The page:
B-17 flight a thrilling experience


As the plane rolled down the runway, I felt my knees start shaking a little bit. The engine roared and suddenly I found myself high above Birmingham aboard a legendary World War II aircraft.

The B-17 Flying Fortress is a 65,000-pound flying armory. During the war, the aircraft would carry 6,000 pounds of bombs, 13 50-caliber machine guns and crew of about 10 men. Many people probably saw the Madras Maiden in the sky on Monday afternoon. It flew from Huntsville to Birmingham before taking off again on a media flight that included myself and Jennifer Cohron from the Daily Mountain Eagle, as well as a handful of other media members from the Birmingham market. That particular aircraft is one of only 12 B-17s still flying today. There were 12,731 originally produced from 1936 to 1945.

On Saturday, history buffs and aviation enthusiasts will have an opportunity to step back in time by taking a flight around Birmingham on the Madras Maiden. 

The Flying Fortress will be taking off every hour beginning at 10 a.m. from Atlantic Aviation East at Birmingham-Shuttlesworth International Airport. Passengers will pay $450 for a flight that will last approximately 30 minutes. While in the air, passengers will be allowed to move around the aircraft and experience the view from all combat crew positions.

Flying in that historic plane was a thrilling experience. As a history buff, it was a way to transport back in time, putting myself in the shoes of the young men who crawled into those aircraft to fight for freedom. I was nervous just flying in the old tin can. I cannot imagine the nervousness of those brave soldiers who soared across the sky during combat.

Once in the air, I was free to roam about the plane. The nerves got a little worse as I walked from the cargo area toward the front of the plane, because I realized there was a section of the roof that was wide open. As the only person over 6-feet-tall in the group, I was also the only person who could stand straight up and my head was outside the aircraft. Luckily, I was smart enough to take off my glasses first.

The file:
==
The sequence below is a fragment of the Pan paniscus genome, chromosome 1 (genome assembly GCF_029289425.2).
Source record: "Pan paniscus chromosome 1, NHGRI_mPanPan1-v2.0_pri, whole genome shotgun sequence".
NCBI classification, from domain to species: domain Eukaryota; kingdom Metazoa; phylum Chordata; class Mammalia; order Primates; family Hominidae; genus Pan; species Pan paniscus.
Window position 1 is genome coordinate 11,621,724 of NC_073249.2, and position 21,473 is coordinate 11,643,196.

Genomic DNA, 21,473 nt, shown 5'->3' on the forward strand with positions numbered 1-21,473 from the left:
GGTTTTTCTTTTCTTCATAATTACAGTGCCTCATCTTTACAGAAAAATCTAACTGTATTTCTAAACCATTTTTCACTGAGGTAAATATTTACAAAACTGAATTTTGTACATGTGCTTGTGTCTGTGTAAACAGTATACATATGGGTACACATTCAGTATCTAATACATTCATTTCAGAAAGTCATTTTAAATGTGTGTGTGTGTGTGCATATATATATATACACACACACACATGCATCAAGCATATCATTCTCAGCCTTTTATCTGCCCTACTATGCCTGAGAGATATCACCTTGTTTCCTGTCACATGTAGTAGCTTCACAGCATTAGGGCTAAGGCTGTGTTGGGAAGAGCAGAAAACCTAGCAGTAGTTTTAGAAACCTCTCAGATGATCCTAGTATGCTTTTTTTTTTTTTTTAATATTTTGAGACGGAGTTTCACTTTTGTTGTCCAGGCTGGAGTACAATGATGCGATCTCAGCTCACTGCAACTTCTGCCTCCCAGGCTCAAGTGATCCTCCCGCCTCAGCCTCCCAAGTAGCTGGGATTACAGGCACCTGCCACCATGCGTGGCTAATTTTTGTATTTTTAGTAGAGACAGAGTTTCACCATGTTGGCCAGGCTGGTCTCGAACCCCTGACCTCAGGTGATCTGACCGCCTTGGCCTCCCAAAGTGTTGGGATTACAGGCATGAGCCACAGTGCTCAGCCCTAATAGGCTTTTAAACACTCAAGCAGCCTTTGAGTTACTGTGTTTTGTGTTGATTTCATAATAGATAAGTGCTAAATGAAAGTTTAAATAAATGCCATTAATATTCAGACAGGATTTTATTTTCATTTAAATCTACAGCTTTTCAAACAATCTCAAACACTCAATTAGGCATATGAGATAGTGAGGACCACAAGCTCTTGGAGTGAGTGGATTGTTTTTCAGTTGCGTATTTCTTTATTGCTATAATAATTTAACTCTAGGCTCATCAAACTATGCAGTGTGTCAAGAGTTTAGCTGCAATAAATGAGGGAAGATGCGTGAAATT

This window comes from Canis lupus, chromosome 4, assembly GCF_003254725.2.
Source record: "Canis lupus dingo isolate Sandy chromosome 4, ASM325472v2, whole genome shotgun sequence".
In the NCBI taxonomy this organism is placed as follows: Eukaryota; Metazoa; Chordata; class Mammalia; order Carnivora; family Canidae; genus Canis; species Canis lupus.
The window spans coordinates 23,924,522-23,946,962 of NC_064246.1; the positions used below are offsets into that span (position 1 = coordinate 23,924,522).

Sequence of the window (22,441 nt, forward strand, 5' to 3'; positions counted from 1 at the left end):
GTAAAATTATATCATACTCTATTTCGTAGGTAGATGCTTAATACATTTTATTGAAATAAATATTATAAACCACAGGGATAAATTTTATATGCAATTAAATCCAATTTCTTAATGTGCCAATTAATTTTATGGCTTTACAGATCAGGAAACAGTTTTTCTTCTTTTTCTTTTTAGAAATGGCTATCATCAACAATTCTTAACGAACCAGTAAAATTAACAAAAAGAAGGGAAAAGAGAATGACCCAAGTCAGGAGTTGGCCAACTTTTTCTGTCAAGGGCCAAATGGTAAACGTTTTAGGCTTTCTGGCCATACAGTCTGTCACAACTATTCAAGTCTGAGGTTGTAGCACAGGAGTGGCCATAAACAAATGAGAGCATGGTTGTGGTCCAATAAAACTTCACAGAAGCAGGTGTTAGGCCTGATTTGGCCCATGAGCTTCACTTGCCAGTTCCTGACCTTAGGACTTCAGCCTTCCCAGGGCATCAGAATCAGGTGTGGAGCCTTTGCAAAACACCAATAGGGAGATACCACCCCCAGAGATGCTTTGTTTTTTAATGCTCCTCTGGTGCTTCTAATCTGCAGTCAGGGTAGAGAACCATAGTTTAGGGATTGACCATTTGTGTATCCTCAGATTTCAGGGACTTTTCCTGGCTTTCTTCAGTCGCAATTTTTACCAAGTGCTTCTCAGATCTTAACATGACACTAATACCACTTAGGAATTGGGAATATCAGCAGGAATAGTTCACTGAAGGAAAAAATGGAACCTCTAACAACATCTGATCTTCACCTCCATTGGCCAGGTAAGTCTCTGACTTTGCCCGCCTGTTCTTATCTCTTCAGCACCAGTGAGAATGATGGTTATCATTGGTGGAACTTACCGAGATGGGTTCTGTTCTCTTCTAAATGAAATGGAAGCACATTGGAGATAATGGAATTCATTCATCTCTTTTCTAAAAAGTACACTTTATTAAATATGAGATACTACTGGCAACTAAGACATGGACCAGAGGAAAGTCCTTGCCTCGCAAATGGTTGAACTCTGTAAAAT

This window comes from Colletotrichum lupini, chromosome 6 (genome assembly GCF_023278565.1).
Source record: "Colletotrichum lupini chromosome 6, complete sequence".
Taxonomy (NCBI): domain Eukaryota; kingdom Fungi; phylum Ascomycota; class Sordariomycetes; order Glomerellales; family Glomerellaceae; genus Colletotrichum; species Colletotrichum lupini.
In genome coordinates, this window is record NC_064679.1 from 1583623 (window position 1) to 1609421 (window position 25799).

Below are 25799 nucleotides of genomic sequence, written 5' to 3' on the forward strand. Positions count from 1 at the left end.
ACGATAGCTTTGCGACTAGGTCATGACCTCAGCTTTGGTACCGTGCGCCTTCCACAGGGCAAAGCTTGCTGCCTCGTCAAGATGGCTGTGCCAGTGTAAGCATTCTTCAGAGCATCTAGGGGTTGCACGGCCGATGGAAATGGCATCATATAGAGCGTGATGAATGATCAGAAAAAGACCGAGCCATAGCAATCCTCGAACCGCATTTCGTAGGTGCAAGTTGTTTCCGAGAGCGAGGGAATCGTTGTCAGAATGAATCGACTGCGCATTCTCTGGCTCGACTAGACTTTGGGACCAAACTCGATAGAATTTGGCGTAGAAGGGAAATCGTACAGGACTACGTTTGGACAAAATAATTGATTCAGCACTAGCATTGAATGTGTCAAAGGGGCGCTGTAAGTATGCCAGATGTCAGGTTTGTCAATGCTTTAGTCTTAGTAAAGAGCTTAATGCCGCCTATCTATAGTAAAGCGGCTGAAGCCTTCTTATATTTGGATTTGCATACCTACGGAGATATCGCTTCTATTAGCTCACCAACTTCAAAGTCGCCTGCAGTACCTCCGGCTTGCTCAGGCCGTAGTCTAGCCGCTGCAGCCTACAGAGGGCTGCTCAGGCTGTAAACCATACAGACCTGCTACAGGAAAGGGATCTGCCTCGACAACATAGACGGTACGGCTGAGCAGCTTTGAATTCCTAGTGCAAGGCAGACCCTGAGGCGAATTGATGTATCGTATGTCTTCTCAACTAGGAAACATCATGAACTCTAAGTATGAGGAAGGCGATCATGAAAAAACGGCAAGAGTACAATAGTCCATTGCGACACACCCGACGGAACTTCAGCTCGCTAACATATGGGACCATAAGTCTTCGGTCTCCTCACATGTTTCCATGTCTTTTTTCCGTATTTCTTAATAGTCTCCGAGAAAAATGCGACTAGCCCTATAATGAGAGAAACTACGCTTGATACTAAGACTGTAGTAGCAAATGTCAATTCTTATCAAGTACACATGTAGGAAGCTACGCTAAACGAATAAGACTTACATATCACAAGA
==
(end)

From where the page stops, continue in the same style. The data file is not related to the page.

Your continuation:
After leaving that middle section of the B-17, I continued toward the front of the plane. A tight squeeze through a metal section and a walk on a plank led me to the cockpit. The aircraft features a glass globe below the pilots, but I had to shuffle down a small set up steps and through a tunnel to get into that area. I later joked that if I had not lost some weight recently, I would have never made it through a couple of those areas. It is obvious these planes were built for the smaller statures of the 1930s and 1940s, because my 6-foot-1, 220-pound frame was almost too large for my surroundings.

I was able to take several photographs and roll some video in all areas of the B-17, but the shots in that glass globe were some of the best. I was the last person on the flight to see that area, so I sat closest to the cockpit for our landing.

Being up in the air is definitely not my comfort zone, but I never felt uneasy on this trip. It was a surreal experience, and a bucket list item that I didn’t even realize was on my list.

It was also fun to get to experience it with Jennifer. While I have only been on a couple of flights in my life now, it was her first time in the air. I could tell she was a little nervous before we boarded the plane, but she had as much fun as I did in the aircraft.

Both of my grandfathers served in World War II. Jim “Sharky” Phillips and James Hudson Best were two of the brave men who came home from overseas. There were so many who weren’t as fortunate as them. My grandfathers never talked about the war with me. My Grandpa Best had Alzheimer’s by the time I was old enough to communicate and couldn’t bring up those memories. PawPaw Phillips experienced some rough stuff during his time in Europe and did not want to talk about it very much at all. Both of those men are personal heroes of mine.

I am very thankful for the opportunity to take the media flight on the B-17, and the experience that brought me just a little closer to seeing what that time was like for my grandfathers and the other young men that we still call the Greatest Generation.

James Phillips is editor and publisher of the Daily Mountain Eagle. He may be reached at 205-221-2840 or james.phillips@mountaineagle.com.